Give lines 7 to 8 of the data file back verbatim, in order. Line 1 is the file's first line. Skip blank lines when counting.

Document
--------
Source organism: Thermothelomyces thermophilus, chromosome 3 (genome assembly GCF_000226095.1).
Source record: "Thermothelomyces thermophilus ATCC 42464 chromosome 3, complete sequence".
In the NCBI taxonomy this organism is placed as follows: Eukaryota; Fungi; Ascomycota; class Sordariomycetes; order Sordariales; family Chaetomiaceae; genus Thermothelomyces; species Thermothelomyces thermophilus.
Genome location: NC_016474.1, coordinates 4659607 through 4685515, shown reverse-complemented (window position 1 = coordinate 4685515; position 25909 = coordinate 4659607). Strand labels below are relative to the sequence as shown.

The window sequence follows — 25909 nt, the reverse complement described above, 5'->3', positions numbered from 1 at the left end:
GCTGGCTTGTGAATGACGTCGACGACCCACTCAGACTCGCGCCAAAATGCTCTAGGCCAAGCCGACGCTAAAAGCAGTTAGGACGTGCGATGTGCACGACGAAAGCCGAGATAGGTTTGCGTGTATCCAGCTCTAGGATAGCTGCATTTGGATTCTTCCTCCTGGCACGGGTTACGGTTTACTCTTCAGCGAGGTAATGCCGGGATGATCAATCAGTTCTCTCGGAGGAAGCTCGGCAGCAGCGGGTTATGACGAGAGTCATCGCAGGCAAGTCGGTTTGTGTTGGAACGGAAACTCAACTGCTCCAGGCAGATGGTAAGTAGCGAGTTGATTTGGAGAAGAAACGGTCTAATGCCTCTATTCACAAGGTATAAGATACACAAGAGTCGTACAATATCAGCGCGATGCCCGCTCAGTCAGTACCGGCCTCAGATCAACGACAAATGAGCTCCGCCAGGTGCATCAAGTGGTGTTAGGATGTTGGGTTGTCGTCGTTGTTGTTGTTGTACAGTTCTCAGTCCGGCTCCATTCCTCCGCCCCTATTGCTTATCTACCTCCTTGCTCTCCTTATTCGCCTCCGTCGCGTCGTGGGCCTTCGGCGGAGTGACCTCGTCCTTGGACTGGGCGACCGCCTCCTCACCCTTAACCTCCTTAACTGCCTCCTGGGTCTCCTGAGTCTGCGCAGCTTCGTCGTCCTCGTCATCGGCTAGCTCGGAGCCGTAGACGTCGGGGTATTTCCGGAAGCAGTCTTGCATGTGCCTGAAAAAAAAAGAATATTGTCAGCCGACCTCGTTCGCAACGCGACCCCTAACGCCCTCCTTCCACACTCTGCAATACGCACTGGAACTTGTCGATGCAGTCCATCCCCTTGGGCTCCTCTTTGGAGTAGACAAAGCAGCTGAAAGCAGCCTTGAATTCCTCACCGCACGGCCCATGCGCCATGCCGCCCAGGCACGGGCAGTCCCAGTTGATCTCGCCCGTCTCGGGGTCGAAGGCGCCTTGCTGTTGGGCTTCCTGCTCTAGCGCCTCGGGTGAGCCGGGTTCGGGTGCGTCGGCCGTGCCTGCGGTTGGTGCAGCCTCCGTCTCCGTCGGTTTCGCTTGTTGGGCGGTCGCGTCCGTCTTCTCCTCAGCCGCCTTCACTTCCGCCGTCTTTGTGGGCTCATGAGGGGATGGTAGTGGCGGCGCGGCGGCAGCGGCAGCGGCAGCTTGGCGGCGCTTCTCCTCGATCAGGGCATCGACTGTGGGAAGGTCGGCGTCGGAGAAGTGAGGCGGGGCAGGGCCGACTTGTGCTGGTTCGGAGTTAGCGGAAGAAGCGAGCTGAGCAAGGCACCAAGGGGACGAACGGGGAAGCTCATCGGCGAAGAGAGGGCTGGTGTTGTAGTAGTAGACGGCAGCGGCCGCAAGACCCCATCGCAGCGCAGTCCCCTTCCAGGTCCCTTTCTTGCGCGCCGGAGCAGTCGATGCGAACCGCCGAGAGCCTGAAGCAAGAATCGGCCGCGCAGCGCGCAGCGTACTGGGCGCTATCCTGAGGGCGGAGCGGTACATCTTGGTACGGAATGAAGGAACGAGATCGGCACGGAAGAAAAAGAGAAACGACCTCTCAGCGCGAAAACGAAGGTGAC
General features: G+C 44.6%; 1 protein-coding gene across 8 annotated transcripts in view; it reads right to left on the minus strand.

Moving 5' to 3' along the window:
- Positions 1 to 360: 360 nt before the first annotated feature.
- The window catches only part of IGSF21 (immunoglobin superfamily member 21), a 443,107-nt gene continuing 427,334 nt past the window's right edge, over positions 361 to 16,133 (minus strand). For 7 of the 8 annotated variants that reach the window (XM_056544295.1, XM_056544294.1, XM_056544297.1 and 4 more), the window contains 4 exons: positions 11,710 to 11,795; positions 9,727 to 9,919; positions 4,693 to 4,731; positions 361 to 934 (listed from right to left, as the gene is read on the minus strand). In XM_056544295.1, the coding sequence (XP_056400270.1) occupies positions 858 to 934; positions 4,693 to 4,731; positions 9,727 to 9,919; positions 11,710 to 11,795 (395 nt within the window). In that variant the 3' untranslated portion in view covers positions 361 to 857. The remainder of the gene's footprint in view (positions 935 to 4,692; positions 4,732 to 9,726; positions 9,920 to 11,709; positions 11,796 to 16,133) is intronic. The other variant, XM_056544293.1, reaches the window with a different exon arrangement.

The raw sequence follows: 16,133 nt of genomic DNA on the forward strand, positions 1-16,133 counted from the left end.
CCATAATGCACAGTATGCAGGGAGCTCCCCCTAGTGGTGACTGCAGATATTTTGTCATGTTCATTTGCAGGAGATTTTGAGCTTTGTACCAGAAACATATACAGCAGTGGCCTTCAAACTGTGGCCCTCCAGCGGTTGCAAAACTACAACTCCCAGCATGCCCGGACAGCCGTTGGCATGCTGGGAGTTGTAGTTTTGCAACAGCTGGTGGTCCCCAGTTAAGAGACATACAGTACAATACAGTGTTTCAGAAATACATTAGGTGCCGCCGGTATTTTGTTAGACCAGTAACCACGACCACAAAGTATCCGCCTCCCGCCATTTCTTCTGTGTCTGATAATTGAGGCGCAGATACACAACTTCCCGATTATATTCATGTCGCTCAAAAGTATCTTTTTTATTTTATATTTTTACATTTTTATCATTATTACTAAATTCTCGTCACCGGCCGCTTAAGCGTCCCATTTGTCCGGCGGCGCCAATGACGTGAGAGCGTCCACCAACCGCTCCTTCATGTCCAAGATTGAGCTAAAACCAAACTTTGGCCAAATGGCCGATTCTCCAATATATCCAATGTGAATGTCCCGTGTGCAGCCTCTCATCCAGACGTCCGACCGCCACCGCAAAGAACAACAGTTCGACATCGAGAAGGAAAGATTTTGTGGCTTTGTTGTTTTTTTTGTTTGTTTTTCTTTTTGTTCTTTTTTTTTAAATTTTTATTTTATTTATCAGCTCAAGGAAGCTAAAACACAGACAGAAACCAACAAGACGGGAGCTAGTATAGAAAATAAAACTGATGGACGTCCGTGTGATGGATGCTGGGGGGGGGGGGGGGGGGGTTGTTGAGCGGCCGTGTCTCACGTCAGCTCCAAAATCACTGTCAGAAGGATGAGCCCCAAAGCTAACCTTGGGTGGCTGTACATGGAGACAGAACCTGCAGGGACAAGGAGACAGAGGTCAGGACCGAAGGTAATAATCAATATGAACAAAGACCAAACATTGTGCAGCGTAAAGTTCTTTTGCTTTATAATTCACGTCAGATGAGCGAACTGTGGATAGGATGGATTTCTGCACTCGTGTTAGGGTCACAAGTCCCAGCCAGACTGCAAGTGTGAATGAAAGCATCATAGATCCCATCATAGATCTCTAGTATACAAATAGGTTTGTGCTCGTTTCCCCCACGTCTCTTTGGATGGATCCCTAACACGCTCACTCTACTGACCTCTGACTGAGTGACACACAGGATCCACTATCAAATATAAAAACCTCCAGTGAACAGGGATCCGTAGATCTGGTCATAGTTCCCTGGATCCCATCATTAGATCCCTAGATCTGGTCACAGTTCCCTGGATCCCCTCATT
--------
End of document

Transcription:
General features: G+C 44.6%; 1 protein-coding gene across 8 annotated transcripts in view; it reads right to left on the minus strand.

Moving 5' to 3' along the window: